Neuroceptive Response: The Science Behind Stuckness

Stuck, stuck, stuck.

So we learned that it was not smart or safe to stand out.

Now as an adult, your brain may be singing that old childhood song from your habitual survival thought patterns that says it’s dangerous to do things like:

  • take care of yourself first
  • say no to others
  • set boundaries
  • launch that new career
  • take the time to exercise
  • set goals and trust you’re going to stick to them
  • charge what you’re worth, for your time, for your expertise
  • feed yourself with love instead of being on a restrictive diet
  • to simply be seen for who you truly are as your most authentic self.
  • to use your voice and speak up for yourself, your wants, and beliefs
  • to have an opinion and stand by it
  • to not take things personally

If you really pause to think about it, there’s actual no real time danger in most of these things, these actions.

This is where we get to practice holding that duality.

This is your magnificent neuroceptive response, which comes from ye olde lizard mind in your brain stem.

That neuroceptive amazing part of your brain can luckily also sense safety and it picks those cues up and distributes the right neurochemicals throughout your body to create that sense of being safe in the world.

But the part of you that is scared of being abandoned if you say no, I’m not available, is worried that he’ll be disappointed and then he’ll probably abandon you, which is definitely a bad idea.

So you buffer, you try to push away your emotions, and you find yourself, meaning you’ve gone unconscious.

The more you can recognize them as self-love, the more you can gently intervene as your own most loving parent, the more you can heal.

Other common experiences of that neuroceptive response coming on board is to feel foggy brain, distracted, unfocused, to have writer’s block.

I now realize, a large portion of it, some of it’s my wiring, that’s fine, was this neuroceptive response coming on board and it was fear.

Part of you feels petrified to do what you want to do because of that neuroceptive response.

When you have that neuroceptive, protective response and you allow yourself to judge, guilt, or shame yourself for having it, you drive it further into your lived experience.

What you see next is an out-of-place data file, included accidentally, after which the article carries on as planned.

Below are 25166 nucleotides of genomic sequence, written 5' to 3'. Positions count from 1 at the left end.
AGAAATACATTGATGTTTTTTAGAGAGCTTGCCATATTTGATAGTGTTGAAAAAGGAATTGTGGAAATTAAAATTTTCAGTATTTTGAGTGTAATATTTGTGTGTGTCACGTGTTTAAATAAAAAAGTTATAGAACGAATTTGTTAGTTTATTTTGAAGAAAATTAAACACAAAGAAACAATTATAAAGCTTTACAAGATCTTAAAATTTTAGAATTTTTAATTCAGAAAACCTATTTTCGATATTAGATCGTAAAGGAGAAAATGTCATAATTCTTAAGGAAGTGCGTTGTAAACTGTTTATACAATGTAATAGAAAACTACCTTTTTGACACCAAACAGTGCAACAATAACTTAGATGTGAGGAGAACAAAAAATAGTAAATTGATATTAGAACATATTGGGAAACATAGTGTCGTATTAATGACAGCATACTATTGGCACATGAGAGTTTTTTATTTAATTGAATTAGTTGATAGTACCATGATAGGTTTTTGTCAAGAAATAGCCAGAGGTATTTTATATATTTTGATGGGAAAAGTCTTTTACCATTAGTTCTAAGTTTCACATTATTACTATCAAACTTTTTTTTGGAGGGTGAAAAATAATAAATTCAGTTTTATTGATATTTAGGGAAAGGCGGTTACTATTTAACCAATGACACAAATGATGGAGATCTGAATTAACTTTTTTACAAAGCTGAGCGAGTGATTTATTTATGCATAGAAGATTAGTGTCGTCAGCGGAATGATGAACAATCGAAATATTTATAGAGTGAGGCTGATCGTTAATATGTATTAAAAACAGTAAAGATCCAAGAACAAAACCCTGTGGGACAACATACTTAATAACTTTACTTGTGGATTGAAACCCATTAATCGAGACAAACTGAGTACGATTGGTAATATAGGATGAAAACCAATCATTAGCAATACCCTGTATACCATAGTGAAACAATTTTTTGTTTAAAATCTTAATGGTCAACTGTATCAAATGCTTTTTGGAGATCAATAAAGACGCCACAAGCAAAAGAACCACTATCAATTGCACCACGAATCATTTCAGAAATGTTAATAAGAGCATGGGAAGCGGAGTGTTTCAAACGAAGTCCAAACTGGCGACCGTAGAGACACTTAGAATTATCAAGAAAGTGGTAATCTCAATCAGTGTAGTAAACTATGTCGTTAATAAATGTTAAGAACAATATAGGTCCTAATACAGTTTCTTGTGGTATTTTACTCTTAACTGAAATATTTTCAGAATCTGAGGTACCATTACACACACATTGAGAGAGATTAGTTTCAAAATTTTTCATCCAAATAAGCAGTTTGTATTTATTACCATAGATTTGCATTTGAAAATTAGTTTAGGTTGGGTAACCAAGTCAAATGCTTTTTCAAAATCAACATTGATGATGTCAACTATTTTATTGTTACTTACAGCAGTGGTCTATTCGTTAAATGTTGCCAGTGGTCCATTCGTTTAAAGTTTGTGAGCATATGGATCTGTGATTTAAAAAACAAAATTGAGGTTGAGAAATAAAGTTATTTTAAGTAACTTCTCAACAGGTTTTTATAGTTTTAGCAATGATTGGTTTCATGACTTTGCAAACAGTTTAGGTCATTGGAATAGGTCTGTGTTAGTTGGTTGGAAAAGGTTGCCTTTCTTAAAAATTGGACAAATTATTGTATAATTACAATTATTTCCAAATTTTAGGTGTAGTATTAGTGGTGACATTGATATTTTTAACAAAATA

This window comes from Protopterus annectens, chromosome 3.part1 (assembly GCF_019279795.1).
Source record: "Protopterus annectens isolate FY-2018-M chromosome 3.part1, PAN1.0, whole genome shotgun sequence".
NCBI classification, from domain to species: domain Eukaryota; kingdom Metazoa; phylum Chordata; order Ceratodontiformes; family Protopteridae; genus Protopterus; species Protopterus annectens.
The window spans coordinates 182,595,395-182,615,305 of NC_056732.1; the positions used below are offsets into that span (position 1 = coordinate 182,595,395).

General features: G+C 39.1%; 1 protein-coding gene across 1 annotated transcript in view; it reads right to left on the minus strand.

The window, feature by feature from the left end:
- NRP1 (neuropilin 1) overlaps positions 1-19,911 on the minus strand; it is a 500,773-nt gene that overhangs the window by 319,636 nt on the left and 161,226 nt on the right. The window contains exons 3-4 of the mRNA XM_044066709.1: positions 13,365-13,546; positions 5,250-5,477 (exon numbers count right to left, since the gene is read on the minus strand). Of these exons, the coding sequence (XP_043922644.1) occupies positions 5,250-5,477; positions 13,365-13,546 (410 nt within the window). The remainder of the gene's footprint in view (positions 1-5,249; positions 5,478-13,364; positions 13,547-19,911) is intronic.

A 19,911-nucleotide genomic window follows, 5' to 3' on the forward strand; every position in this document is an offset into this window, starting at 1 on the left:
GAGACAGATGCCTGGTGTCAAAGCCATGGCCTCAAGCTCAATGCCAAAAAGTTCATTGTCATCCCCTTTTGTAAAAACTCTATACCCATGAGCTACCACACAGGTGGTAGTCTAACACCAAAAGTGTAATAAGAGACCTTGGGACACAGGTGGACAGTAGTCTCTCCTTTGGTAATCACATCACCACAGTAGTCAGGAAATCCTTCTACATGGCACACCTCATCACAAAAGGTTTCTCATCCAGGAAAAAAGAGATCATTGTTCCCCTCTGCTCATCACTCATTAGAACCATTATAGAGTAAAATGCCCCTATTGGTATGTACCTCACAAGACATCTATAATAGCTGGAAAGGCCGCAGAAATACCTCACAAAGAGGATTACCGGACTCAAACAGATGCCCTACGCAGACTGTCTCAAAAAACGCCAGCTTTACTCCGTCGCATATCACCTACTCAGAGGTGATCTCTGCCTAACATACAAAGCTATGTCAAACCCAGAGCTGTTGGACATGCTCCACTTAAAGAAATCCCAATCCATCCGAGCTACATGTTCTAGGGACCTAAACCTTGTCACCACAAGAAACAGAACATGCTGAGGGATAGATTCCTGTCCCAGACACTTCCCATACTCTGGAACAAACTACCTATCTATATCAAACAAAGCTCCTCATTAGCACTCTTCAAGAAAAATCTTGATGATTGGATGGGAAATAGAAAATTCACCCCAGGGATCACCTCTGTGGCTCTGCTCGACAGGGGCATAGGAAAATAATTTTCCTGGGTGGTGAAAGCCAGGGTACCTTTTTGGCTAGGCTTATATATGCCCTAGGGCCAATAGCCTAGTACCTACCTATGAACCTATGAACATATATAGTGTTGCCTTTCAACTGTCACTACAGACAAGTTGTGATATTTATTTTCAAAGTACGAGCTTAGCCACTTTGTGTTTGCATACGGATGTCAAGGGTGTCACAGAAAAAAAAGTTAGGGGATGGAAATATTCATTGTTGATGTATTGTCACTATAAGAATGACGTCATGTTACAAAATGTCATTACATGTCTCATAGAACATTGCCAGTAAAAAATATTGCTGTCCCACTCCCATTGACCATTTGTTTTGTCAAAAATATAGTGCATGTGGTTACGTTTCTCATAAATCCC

Step one, bring awareness to what sends you into that dorsal shutdown, that immobilization, or that sympathetic fight or flight response. Notice your neuroceptive response.

Step two, honor it, love it, thank it.

Step three, pick a thing to practice with like journaling, movement, writing your book, asking for help, setting a boundary, whatever is up for you that you want to work on and with. Nothing is too small here.

Step four, before you get started doing this practice of working towards your goal with more neuroceptive response awareness, orient yourself to your space, which is a way to bring yourself into the present moment, the here and now.

Step five, scan your body for activation energy.

Step six, decide ahead of time what you’re going to do if that sympathetic, anxious, revved up feeling or that dorsal sleepiness check out sensation comes on board for you while you are attempting to take action.

Your protector parts may want to keep you from doing even the smallest thing and that’s okay.

Step eight, as you move gently to expand your window of dignity or tolerance, you can start by doing the task just for you.

Finally, step nine, once you know where your edges are, you can add 30 seconds a day or one to two minutes a day to your practice time, expanding what you believe yourself capable of doing.



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Victoria Albina, NP, MPH

Victoria Albina, NP, MPH

Victoria Albina, NP, MPH is a certified life coach, breathwork facilitator, holistic Nurse Practitioner and host of the podcast Feminist Wellness.